This photo series is a love letter to the Scottish countryside

In the north of Britain lies the highlands: a wildly beautiful landscape defined by impressive green mountains, stretches of dense pine forest and dramatic coastal cliffs. “We were both attracted to something about the expanses of Scotland,” the photographer said Sophie Wedgwood and stylist Christina Firpo tell AnOther about their collaborative project, which documents both the area and the seaside resort of St Andrews on the east coast of Scotland.

A former recipient of the prestigious Magnum Photos Emerging Artist Award, Wedgwood’s photography is rooted in the documentary style with a focus on the subtle beauty found in everyday life. Whether it’s London parks in barricades or the lively streets of Havana where her husband grew up, Wedgwood has an ability to capture the easily missed magic in the imperceptible. For this, and also the project in the highlands, spontaneity is the key. “I’m a big supporter of taking creative risks where possible,” Wedgwood says. “Over-planning can sometimes prevent the surprising from getting through.”

When they arrived in Scotland, Wedgwood and Firpo teamed up with street casting director Lisa Dymph Megens. “The people were strangers, street-cast by Lisa Dymph Megens, so there was an element of chance at stake,” the cameraman recalls. “People were so kind to trust us, which was an important part of it. When Lisa and I work together, we are both interested in the whole person… I think that good portraits are often in the interest of human character and emotions. ”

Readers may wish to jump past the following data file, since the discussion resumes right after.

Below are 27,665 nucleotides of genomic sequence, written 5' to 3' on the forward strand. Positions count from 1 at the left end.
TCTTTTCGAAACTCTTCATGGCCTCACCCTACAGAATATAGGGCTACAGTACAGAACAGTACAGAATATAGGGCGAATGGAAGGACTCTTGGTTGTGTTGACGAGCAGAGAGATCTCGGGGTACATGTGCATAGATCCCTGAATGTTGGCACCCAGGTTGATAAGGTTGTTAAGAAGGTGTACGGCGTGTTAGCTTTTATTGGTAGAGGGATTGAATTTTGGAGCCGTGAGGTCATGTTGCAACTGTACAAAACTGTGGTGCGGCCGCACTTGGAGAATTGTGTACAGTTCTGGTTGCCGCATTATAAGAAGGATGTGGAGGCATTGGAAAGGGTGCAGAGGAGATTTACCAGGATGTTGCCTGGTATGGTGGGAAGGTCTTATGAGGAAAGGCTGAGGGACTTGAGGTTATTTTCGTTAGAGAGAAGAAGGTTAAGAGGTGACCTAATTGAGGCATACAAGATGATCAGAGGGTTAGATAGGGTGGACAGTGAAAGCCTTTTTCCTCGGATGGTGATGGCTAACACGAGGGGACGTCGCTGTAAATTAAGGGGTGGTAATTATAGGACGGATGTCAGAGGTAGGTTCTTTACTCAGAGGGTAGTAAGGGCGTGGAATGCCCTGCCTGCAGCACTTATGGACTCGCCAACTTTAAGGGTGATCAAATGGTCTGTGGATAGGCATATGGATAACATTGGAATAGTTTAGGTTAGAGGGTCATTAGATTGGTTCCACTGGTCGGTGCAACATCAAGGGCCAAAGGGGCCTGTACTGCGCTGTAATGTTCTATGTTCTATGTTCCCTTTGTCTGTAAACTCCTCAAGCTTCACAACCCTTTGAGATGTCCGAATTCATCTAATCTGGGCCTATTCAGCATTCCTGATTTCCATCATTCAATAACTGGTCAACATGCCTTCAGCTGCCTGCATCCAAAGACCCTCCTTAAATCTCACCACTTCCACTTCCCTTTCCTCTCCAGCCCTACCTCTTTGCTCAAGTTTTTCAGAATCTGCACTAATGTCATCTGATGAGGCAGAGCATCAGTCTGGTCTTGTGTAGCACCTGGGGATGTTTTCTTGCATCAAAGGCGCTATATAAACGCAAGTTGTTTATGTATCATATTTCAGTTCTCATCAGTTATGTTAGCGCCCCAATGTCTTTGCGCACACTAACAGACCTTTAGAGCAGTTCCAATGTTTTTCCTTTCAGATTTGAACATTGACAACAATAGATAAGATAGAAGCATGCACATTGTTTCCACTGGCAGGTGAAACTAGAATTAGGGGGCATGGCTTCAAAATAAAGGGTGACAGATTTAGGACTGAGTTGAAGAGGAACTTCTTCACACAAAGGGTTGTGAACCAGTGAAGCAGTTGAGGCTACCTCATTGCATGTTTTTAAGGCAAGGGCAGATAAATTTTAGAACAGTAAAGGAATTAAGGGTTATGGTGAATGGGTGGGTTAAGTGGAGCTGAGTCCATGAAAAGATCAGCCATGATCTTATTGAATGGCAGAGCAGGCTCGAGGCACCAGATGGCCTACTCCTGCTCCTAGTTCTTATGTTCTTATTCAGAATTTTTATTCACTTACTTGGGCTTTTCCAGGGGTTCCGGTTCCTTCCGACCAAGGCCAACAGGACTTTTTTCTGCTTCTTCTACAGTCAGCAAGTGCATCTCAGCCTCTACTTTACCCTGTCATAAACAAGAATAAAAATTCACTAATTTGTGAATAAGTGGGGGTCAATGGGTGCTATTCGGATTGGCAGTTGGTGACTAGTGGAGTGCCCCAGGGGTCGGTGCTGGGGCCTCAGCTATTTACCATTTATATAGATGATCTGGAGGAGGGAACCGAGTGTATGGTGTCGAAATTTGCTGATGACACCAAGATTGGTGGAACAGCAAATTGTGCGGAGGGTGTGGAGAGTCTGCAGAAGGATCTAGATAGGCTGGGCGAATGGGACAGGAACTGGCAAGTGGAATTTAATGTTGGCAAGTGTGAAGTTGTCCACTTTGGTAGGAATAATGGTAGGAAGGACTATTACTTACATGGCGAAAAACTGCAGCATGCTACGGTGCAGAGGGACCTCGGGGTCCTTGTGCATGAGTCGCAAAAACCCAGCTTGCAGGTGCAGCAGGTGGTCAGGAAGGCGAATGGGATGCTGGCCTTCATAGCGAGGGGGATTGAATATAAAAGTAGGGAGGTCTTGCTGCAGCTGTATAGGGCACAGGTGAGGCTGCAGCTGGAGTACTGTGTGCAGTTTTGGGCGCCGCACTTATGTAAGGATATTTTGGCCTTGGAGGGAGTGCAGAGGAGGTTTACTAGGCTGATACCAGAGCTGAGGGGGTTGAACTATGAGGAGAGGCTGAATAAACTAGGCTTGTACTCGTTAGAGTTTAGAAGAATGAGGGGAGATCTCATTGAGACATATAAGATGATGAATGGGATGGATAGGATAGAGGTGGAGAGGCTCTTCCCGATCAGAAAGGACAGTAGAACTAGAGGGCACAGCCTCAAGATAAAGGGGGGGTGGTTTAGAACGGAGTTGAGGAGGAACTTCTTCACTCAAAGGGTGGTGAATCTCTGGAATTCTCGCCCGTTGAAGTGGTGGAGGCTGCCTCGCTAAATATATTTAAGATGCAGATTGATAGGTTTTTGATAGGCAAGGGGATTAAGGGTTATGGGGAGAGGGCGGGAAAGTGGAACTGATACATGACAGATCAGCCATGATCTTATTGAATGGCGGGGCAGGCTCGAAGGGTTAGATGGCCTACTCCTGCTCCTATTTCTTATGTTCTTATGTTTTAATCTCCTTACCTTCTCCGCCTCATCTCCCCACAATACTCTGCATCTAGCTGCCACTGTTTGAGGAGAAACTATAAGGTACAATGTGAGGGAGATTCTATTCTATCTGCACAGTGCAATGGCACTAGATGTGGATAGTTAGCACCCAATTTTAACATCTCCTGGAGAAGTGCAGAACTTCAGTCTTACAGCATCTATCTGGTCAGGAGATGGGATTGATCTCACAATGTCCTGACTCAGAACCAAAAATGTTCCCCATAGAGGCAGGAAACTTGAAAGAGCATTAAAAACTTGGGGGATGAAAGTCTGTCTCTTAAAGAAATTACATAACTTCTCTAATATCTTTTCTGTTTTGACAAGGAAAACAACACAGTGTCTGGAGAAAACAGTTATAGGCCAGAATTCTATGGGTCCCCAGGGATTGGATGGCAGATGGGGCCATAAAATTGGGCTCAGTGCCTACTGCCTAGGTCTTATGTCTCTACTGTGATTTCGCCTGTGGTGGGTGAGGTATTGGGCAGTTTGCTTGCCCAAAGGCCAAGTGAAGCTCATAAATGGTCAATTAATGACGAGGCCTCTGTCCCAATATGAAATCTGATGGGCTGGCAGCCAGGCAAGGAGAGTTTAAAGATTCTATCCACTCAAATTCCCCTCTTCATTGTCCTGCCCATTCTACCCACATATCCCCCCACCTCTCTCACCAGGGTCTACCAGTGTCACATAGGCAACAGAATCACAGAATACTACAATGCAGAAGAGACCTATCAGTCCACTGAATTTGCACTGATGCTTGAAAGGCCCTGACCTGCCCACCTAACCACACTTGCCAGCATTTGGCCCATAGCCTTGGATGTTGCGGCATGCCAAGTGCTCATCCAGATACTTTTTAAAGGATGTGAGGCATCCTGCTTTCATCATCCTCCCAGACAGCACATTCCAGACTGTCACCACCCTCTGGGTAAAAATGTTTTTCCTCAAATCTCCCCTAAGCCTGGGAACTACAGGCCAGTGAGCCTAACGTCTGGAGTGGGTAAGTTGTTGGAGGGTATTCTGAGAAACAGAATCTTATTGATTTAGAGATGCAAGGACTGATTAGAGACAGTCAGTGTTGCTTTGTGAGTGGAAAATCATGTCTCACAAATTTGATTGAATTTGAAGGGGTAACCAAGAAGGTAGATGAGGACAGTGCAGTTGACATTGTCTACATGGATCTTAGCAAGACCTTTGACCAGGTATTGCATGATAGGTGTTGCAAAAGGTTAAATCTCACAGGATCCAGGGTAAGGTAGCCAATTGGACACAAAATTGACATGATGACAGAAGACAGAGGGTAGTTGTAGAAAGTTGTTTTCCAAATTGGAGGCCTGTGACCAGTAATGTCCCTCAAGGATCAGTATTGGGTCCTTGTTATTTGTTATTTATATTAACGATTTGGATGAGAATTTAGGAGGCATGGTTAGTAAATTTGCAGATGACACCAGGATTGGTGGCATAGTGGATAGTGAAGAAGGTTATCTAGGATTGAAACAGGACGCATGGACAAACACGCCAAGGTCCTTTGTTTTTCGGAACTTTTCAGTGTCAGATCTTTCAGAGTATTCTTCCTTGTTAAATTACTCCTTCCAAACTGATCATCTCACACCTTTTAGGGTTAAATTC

Composed with sublime images of Scotland’s natural landscapes and ancient ruins, the portraits in the series capture the locals, simply posed in front of traditional rock walls. For the styling, Firpo wanted to stick to the area’s heritage and fall season. “I was influenced by traditional Scottish fabrics and prints, mainly focusing on knitwear, by using a mix of vintage and young designers to incorporate these themes in a more modern way,” she says. “I wanted the clothes to be rich in textures and the colors of the clothes to match the autumnal surroundings.” For both Firpo and Wedgwood, a sense of authenticity was important. “It feels as if the clothes belong to those who are wearing them, and in that way it takes on the person’s identity,” says the photographer.

Although much of the process was experimental, Wedgwood was partly inspired by the concept of repetitive structures in art, giving the series a lyrical feel in its presentation of people and place. “I had recently seen a documentary that had mentioned how repeated tones in Bach’s classical music had inspired repetitions in the way Hemingway writes,” she explains. “How he made connection through the repetition of a word or phrase in his novels. I found it interesting, and it made me consider repetition in art forms, like Rothko’s paintings, or how Rodin made several copies of his work. So this idea of repeated structures were in the back of our minds when we went to Scotland. “

Looking back on the project, the couple sees the series as both a love letter to Scotland’s wild natural landscapes and as a visual exploration of “collective identity”. “In these images, it feels like the rocks, the trees, the rivers, the people are finally mixing together to create a landscape where each is a part of the whole,” Wedgwood says. “It’s interesting to think about how the landscape can shape people’s habits and their appearance.” Firpo adds that they “hope to continue the series over time, either going back to Scotland or focusing on other parts of the UK with similar terrain.”